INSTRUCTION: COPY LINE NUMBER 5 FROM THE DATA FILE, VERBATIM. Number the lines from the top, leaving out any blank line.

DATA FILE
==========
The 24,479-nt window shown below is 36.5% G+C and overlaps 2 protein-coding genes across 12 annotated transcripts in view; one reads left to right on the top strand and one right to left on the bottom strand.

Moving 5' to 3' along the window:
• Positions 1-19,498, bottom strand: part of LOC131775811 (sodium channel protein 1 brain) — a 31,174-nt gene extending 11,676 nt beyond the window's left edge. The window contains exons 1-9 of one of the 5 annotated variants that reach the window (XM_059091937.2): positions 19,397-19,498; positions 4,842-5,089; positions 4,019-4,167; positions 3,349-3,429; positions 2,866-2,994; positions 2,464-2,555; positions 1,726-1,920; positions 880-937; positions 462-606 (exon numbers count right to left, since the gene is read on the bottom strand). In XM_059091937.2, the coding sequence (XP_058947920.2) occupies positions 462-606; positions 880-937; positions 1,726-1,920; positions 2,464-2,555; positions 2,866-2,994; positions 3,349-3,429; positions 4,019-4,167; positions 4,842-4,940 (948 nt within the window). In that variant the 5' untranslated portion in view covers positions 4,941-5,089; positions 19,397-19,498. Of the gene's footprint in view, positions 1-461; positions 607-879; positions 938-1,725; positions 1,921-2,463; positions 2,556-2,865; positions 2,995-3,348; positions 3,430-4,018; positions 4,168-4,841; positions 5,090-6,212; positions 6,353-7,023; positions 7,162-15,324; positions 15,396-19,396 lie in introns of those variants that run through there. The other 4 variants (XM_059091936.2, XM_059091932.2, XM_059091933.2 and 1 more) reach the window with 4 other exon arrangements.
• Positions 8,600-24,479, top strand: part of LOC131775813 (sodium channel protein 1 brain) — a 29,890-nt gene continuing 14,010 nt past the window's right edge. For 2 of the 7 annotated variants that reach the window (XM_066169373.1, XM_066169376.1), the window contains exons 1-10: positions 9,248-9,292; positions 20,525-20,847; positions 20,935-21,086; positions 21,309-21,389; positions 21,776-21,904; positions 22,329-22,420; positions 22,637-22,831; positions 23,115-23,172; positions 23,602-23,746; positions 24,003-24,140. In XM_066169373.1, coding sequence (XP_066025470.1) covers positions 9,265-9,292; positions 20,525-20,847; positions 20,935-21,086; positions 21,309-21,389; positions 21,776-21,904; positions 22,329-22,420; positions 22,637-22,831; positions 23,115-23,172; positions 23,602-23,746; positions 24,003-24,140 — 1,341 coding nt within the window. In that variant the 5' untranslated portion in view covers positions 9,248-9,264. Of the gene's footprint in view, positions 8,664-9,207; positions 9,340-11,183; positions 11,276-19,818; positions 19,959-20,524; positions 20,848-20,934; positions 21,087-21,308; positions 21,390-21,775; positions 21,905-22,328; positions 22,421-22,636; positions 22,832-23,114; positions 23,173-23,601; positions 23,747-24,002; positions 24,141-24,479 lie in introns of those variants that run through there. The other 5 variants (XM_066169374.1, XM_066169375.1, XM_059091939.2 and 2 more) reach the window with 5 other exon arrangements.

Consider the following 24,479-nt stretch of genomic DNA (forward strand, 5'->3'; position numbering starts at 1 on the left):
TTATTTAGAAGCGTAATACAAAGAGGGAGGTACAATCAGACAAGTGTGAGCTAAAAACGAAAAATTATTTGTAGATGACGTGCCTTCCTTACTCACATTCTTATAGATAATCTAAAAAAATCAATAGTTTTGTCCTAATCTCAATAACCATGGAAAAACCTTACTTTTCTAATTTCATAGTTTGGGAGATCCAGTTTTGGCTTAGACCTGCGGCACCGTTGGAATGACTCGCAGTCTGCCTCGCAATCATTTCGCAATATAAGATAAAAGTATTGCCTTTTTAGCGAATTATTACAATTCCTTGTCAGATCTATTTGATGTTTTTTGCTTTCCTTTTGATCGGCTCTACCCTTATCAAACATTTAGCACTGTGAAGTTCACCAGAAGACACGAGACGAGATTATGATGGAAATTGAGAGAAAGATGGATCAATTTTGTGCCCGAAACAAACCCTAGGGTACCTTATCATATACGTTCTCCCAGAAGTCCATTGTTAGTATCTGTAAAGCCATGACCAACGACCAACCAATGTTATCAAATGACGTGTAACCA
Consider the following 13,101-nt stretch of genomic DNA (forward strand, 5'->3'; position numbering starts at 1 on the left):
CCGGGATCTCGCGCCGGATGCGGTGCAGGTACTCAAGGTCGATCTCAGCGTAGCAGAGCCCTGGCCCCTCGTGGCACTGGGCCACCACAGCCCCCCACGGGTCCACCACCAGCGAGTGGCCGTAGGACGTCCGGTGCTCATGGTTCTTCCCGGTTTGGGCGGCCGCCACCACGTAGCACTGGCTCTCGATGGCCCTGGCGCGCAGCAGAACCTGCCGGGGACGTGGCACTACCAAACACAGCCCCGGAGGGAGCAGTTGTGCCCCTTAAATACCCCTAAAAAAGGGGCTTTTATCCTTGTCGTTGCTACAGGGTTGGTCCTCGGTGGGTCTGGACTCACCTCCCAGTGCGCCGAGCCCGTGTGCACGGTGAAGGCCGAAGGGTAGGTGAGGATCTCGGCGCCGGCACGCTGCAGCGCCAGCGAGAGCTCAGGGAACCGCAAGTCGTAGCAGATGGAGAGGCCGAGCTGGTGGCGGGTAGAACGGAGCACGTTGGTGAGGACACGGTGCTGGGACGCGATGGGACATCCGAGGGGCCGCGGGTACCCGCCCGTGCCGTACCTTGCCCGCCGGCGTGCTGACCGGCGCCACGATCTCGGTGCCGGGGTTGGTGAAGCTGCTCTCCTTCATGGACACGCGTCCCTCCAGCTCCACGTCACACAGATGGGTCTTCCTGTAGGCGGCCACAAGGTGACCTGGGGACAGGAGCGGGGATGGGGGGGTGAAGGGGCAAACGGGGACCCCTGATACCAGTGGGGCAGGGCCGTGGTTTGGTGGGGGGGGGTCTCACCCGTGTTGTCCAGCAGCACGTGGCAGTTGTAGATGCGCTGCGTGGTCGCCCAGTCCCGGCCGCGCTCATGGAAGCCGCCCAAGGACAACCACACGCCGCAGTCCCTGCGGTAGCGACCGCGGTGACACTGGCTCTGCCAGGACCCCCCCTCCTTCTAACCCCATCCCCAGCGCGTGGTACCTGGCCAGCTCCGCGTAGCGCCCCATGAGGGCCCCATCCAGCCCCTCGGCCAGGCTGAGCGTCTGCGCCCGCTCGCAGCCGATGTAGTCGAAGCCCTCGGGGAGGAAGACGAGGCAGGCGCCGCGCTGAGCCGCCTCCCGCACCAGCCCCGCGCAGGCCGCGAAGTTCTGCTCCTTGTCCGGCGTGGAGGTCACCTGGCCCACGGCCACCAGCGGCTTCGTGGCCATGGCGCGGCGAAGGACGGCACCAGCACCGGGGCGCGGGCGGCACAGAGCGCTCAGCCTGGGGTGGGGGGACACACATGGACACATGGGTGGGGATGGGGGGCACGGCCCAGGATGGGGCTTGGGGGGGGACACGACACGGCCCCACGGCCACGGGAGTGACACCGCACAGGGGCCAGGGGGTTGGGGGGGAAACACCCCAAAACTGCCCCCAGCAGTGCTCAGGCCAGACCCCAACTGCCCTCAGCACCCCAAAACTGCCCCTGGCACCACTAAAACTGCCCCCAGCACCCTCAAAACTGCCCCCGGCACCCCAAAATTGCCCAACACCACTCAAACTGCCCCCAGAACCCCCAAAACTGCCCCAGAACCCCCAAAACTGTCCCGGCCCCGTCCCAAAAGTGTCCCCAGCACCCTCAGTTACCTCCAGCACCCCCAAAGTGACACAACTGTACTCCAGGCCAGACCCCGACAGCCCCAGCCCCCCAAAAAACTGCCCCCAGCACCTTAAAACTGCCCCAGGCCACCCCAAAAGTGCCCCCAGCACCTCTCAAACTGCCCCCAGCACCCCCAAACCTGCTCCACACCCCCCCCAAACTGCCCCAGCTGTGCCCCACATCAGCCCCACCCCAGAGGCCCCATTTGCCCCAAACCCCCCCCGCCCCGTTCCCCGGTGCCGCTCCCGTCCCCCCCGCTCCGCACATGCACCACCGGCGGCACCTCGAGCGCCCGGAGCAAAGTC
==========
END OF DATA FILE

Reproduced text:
Consider the following 24,479-nt stretch of genomic DNA (forward strand, 5'->3'; position numbering starts at 1 on the left):